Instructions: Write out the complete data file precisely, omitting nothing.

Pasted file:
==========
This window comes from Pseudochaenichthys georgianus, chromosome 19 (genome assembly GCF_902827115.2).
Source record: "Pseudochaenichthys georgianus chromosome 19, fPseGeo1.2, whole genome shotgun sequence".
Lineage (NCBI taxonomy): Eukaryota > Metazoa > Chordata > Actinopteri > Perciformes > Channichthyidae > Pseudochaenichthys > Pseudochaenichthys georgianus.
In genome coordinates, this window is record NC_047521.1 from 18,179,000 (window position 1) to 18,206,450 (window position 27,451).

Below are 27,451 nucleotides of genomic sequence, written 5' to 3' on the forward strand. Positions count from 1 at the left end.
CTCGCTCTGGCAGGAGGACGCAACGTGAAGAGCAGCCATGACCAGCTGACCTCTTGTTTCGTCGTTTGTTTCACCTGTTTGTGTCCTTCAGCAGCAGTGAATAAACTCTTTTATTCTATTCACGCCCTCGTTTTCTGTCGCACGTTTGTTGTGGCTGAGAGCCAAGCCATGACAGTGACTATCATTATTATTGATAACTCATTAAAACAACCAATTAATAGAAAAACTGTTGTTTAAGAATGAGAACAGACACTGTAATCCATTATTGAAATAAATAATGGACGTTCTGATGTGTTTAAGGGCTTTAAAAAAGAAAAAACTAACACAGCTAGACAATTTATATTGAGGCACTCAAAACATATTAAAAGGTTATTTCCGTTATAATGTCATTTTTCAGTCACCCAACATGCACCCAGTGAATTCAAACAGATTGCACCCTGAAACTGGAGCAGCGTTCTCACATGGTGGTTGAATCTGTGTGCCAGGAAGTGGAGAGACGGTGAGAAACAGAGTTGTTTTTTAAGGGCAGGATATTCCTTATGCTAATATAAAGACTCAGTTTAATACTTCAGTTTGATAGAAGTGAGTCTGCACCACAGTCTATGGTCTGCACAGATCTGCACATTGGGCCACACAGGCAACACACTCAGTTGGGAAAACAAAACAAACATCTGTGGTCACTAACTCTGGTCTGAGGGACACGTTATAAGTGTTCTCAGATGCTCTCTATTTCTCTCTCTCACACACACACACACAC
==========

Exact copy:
This window comes from Pseudochaenichthys georgianus, chromosome 19 (genome assembly GCF_902827115.2).
Source record: "Pseudochaenichthys georgianus chromosome 19, fPseGeo1.2, whole genome shotgun sequence".
Lineage (NCBI taxonomy): Eukaryota > Metazoa > Chordata > Actinopteri > Perciformes > Channichthyidae > Pseudochaenichthys > Pseudochaenichthys georgianus.
In genome coordinates, this window is record NC_047521.1 from 18,179,000 (window position 1) to 18,206,450 (window position 27,451).

Below are 27,451 nucleotides of genomic sequence, written 5' to 3' on the forward strand. Positions count from 1 at the left end.
CTCGCTCTGGCAGGAGGACGCAACGTGAAGAGCAGCCATGACCAGCTGACCTCTTGTTTCGTCGTTTGTTTCACCTGTTTGTGTCCTTCAGCAGCAGTGAATAAACTCTTTTATTCTATTCACGCCCTCGTTTTCTGTCGCACGTTTGTTGTGGCTGAGAGCCAAGCCATGACAGTGACTATCATTATTATTGATAACTCATTAAAACAACCAATTAATAGAAAAACTGTTGTTTAAGAATGAGAACAGACACTGTAATCCATTATTGAAATAAATAATGGACGTTCTGATGTGTTTAAGGGCTTTAAAAAAGAAAAAACTAACACAGCTAGACAATTTATATTGAGGCACTCAAAACATATTAAAAGGTTATTTCCGTTATAATGTCATTTTTCAGTCACCCAACATGCACCCAGTGAATTCAAACAGATTGCACCCTGAAACTGGAGCAGCGTTCTCACATGGTGGTTGAATCTGTGTGCCAGGAAGTGGAGAGACGGTGAGAAACAGAGTTGTTTTTTAAGGGCAGGATATTCCTTATGCTAATATAAAGACTCAGTTTAATACTTCAGTTTGATAGAAGTGAGTCTGCACCACAGTCTATGGTCTGCACAGATCTGCACATTGGGCCACACAGGCAACACACTCAGTTGGGAAAACAAAACAAACATCTGTGGTCACTAACTCTGGTCTGAGGGACACGTTATAAGTGTTCTCAGATGCTCTCTATTTCTCTCTCTCACACACACACACACAC